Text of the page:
It has big ones in vertical columns and little ones near the top along the roof line. The little ones help fasten little rods in the wood beams of the roof to the brick wall to hold up the roof. These are further described below.
I believe the vertical tie plates terminate tie rods that run completely through the brick walls inside the building. This helps hold in the outer walls and provide reinforcement for the interior walls.
|Tsongas Industrial History Center posted|
For those following our #MillYardMonday posts, sorry we missed one yesterday! Today is Tuesday, but it's the perfect time to learn about tie rods. You may have noticed the black metal knobs that dot the sides of mill buildings at evenly spaced intervals. These knobs are actually the protruding ends of objects called tie rods. The rods were used to secure floor support beams to the mill walls. Builders attached the rods to the beams and then pushed them through the wall, securing them to the outside in a way similar to using nuts and bolts. By attaching the tie rods this way, builders essentially anchored the floor beams to the walls. Eventually this building method was used less often as some believed that, in mill fires, tie rods actually caused more damage to the building. If the wooden floor beams sagged, snapped, or burned, it was likely they would pull down the walls with them since they were attached by the rods. The decision to stop using tie rods in construction made it more likely that the walls of a mill would remain standing after a fire, even if all the floor beams burned away.
In this image of the Boott Mill you can look to the left and see the ends of tie rods scattered across the building. This continues along the whole length of the structure as well as on the opposite side of the mill!
I first saw tie plates in a building in a small town in Illinois. (After a lot of searching in my picture folders, I discovered it was in Indiana.) Of course, I can't remember which town that was. I had gotten out to take pictures of railroad structures along a north/south railroad when I spotted it across the street. These are some of the buildings I came across while looking for the building I wanted to find.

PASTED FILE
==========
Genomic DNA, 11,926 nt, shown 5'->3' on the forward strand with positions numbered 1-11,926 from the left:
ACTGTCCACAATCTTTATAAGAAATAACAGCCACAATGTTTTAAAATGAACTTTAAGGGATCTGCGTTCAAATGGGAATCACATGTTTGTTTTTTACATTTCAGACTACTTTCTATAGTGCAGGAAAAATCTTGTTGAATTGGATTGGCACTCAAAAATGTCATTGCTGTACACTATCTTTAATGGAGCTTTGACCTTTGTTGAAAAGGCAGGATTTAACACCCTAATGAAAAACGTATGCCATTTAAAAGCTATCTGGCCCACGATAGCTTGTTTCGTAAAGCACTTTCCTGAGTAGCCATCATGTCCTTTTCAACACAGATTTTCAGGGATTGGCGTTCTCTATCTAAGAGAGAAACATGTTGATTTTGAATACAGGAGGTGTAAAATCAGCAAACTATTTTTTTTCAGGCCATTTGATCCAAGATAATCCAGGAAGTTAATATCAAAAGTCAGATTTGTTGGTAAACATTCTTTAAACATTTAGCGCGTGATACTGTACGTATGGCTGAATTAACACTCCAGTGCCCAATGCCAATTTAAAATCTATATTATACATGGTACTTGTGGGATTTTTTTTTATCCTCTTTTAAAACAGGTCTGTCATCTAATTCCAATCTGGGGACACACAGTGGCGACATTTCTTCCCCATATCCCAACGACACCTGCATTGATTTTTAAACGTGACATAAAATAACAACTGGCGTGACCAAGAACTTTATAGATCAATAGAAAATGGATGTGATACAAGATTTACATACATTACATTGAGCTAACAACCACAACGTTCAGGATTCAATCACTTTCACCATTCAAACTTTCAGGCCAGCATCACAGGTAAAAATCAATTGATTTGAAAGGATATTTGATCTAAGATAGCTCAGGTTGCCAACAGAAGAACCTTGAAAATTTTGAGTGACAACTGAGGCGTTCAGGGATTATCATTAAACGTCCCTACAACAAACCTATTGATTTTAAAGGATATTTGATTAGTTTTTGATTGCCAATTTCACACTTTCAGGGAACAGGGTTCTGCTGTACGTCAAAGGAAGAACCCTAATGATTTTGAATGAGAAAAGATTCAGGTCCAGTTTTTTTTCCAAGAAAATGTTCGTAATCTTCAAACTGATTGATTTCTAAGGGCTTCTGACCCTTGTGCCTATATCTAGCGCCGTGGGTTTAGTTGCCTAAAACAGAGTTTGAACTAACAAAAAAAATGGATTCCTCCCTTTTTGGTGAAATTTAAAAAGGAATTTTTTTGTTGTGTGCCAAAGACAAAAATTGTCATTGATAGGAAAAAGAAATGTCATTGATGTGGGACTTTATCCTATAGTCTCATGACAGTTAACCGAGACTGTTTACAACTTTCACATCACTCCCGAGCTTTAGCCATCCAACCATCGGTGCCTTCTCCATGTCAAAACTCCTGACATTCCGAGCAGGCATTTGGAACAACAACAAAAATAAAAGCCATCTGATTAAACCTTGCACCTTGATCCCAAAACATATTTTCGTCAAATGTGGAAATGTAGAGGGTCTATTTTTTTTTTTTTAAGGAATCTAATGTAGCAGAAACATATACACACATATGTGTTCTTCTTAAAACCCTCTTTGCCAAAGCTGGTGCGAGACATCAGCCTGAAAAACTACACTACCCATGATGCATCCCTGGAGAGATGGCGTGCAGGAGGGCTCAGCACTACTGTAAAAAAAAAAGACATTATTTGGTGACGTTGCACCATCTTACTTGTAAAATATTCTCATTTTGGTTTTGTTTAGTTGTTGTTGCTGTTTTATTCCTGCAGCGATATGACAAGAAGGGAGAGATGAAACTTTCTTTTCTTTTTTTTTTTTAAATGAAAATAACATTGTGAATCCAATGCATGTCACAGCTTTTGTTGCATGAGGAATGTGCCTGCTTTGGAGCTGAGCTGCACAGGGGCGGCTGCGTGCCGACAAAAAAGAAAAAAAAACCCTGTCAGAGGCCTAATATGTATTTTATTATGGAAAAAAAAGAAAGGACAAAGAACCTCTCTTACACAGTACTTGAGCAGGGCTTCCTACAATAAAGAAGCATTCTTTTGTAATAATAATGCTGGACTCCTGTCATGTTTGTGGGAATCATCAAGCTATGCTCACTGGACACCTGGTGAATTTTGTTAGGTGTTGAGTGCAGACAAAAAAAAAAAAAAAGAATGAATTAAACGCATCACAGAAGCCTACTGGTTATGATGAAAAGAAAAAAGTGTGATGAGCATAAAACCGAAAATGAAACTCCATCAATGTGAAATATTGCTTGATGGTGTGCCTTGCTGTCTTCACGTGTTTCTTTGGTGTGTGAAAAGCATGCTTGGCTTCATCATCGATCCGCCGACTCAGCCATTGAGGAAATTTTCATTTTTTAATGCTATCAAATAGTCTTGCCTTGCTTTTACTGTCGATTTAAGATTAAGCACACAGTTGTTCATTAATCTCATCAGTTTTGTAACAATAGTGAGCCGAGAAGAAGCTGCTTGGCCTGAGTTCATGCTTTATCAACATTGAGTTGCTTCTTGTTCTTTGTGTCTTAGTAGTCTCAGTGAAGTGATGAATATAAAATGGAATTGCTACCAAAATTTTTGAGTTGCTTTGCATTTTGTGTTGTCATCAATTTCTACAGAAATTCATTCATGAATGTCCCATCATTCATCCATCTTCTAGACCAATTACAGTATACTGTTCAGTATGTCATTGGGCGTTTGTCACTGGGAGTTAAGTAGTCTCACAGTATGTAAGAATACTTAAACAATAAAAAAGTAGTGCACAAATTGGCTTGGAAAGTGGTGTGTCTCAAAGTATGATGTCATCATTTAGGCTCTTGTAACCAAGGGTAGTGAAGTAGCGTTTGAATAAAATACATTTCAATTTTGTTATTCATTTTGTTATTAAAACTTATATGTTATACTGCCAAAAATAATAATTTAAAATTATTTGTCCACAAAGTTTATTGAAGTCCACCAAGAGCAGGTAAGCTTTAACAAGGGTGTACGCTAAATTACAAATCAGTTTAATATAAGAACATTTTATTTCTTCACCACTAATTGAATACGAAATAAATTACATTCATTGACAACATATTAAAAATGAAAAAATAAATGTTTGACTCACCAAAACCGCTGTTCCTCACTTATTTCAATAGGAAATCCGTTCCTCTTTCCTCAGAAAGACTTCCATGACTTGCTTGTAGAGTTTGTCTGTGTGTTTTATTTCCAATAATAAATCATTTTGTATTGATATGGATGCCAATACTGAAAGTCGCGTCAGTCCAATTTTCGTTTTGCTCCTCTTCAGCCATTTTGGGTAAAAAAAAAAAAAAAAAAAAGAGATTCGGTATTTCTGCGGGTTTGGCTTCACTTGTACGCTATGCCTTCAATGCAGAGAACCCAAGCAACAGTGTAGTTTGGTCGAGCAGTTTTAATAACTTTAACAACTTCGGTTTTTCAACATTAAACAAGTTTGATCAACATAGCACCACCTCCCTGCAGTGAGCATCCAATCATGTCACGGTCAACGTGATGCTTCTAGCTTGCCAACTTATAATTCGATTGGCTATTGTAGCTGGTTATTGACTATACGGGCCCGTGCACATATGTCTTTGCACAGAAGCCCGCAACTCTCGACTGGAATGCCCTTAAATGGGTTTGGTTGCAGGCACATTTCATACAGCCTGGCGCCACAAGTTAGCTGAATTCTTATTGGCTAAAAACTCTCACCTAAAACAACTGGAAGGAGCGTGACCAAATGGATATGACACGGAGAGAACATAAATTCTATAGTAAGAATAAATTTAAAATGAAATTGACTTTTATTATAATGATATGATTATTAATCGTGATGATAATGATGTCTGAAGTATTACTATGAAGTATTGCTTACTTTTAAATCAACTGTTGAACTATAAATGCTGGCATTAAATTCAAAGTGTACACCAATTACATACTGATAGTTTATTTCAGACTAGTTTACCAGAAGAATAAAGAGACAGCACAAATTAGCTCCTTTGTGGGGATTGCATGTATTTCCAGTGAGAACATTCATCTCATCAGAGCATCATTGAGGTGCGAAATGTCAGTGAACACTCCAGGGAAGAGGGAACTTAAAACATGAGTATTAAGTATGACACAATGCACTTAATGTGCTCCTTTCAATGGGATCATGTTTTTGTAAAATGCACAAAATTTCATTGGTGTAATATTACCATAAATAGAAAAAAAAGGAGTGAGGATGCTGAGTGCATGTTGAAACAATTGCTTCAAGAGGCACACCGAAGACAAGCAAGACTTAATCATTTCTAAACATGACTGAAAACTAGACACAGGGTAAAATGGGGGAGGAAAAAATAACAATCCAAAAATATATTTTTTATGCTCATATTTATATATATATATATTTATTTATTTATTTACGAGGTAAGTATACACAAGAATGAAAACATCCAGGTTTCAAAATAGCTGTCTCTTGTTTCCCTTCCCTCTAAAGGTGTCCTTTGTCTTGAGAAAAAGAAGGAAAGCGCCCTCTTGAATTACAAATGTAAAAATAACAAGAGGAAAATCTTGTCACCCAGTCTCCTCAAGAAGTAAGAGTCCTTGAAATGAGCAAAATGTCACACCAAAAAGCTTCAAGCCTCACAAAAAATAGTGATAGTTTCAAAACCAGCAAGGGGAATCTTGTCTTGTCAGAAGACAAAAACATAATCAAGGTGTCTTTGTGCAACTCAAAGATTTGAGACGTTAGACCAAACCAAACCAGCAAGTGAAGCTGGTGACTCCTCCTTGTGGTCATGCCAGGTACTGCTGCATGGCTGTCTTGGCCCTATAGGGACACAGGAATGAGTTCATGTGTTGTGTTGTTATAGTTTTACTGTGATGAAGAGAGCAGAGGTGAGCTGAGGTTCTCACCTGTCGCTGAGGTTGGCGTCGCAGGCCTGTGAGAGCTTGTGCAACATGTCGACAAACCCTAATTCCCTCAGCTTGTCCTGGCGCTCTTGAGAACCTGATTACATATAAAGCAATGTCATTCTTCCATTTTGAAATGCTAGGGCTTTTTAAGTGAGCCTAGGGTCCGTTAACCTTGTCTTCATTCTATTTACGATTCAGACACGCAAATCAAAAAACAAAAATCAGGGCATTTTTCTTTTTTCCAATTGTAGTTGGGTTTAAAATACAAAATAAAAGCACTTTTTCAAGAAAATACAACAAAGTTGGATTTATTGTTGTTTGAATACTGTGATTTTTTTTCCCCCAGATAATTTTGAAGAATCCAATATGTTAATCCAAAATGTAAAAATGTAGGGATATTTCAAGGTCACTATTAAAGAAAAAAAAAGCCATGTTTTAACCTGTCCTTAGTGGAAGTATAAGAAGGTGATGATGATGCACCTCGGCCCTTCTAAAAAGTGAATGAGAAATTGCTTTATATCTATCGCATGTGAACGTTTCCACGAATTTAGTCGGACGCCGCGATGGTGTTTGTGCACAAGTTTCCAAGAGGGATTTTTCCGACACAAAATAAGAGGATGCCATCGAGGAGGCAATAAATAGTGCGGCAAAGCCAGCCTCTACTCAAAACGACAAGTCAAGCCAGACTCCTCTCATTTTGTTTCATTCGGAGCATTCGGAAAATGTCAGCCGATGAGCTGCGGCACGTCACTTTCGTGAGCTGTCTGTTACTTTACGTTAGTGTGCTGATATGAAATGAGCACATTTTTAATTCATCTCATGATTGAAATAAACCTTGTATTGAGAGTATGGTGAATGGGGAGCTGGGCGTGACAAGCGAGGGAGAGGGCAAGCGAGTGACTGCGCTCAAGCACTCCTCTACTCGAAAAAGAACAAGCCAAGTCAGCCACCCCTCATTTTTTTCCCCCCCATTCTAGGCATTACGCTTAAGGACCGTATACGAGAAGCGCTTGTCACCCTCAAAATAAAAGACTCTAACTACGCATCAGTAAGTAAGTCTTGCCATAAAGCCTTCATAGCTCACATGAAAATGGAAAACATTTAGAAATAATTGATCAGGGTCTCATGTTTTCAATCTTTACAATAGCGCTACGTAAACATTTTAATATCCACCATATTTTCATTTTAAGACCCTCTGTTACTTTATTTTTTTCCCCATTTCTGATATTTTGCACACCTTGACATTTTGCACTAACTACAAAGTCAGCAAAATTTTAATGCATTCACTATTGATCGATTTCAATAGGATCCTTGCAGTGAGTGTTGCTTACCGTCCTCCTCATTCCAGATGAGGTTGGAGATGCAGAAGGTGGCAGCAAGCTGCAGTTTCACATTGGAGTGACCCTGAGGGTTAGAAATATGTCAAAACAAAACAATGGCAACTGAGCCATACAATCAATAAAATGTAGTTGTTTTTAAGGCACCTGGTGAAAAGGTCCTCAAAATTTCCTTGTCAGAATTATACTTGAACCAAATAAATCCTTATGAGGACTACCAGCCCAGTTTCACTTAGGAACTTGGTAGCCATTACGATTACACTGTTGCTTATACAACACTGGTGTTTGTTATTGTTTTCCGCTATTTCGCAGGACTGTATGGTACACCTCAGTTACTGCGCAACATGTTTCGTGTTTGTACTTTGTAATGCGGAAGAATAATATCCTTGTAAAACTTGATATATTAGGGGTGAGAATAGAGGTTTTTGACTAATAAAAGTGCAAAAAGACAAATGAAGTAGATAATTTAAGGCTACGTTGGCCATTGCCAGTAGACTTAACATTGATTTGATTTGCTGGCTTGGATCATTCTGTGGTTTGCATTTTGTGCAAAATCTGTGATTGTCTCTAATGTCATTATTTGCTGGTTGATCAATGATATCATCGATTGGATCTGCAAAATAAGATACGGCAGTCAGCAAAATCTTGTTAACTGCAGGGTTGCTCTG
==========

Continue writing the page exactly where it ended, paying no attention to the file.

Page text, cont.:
(20141017 0061, Streetview)
The IC Depot in Mattoon, IL.
One of the back shop buildings in IC's Paducah's shops has plates along the left side and along the bottom of the end wall. In this case, there is probably something heavy on the inside that has been mounted to the wall, and the mount needed the extra strength of a tie rod and plate.
North Baltimore, OH, I was taking a picture of the 1892 cut stone building, but I notice the building to the right has a couple of tie rod plates by the window.
But looking at a Streetview, they must be for a repair job rather than for the original construction.
an old industrial building. (Unfortunately, it is currently vacant and for sale. I hope a developer can reuse it as an antique shop, wedding reception hall, or whatever building depending on the layout of the interior. People near Chicago have weddings in Streator, IL, even if some of the guests have to stay in Peru or Ottawa, IL because an industrial building was converted to a (relatively) reasonably priced "event center.") This view is looking to the northwest across the CSX/B&O mainline through town.
(20151101 5230 and 5241)
(20151225 7772) (I spent Christmas Day driving around Tamp Bay because traffic would be light and because I had been to Busch Gardens the previous year.)
(20140811 0493) Streetview
(20141108 0183) Streetview
(20140627 0056) Streetview
Tie rods and anchor plates in the ruins of Coventry Cathedral
I have a lot more pictures of brick buildings. But they were just a brick facade over a steel frame (effectively short skyscrapers). The brick in these older buildings with tie rods are probably load bearing walls built in the 1800s and early 1900s, and the rods are the only steel (wrought iron if old enough) in the structure. I assume that if tie rods were not used, more courses of brick would be needed in the walls to withstand lateral loads such as wind load. I wonder how well masonry buildings with tie rods survive earthquakes. (Masonry buildngs without tie rods don't survive.)
An 18-page .pdf sounded interesting, but when I clicked the "Download button," it asked for private information. A 201-page .pdf is more information than I'm willing to look at. I skimmed an 8-page .pdf and noticed that vertical ties are more effective at resisting earthquakes than horizontal ties.
|1976 Photo by Robert Daly via DeBruler|